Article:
She briefly went to photography school, but then there I was, and carrying me to the dark room everyday in a laundry basked was just too much.
But she didn't really want to talk about things. So I was left with a lot of questions.
I learned to fear the past and fear the future and feel totally ill at-ease in the present. Because who knew what was coming next? Why start when you'll probably never be able to finish? Almost as soon as my mother, her new husband, and I moved into our first home together in Youngsville, NC when I was 6, she began going to open houses. It's like imagining working toward some other life outside of the one she had, was the only thing keeping her in this one with us.
Both literally and figuratively, I learned to feel bad about where I was, whatever the place. For a long time, I was most comfortable in discomfort and afraid to even want something better because better was so elusive, and, ultimately, seemed unattainable.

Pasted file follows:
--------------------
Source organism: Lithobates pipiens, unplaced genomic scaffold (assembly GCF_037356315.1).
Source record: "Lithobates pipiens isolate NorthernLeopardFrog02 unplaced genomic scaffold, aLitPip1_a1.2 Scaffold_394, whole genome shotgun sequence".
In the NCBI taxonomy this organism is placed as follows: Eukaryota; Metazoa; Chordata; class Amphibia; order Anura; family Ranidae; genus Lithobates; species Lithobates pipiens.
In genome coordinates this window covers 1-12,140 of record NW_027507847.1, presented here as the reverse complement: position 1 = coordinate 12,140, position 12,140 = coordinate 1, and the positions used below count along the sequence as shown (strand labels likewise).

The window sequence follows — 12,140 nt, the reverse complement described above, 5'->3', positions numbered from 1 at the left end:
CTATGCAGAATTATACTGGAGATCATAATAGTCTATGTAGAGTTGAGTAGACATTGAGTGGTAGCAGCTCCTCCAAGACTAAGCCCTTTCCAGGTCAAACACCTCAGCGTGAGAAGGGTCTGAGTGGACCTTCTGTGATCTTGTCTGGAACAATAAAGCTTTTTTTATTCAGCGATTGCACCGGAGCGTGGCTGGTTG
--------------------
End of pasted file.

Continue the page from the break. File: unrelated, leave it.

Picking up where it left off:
It's only been in the past few years that I've begun to mourn all those stories told in the living room of my grandmother's house. I missed out on so much and the need to know is a craving that won't go away.
So I began talking to my grandmother Arlene more and more about the past and so many things about my life that never made sense before, have begun to take shape.
For example, mine, my mother's, and my great-grandfather's interest in photography was in our blood. My great-great-grandfather, Karl Becker, invented a dry plate film processing formula and eventually opened a factory to produce it. He was at the heigh of success, exporting to Spain and England, when he agreed to the partnership that eventually undid him and left him hungry starving, forcing the family to move across Germany and start again during a time when moving a family was a huge ordeal. Picture moving cross-country without a car. I mean, seriously.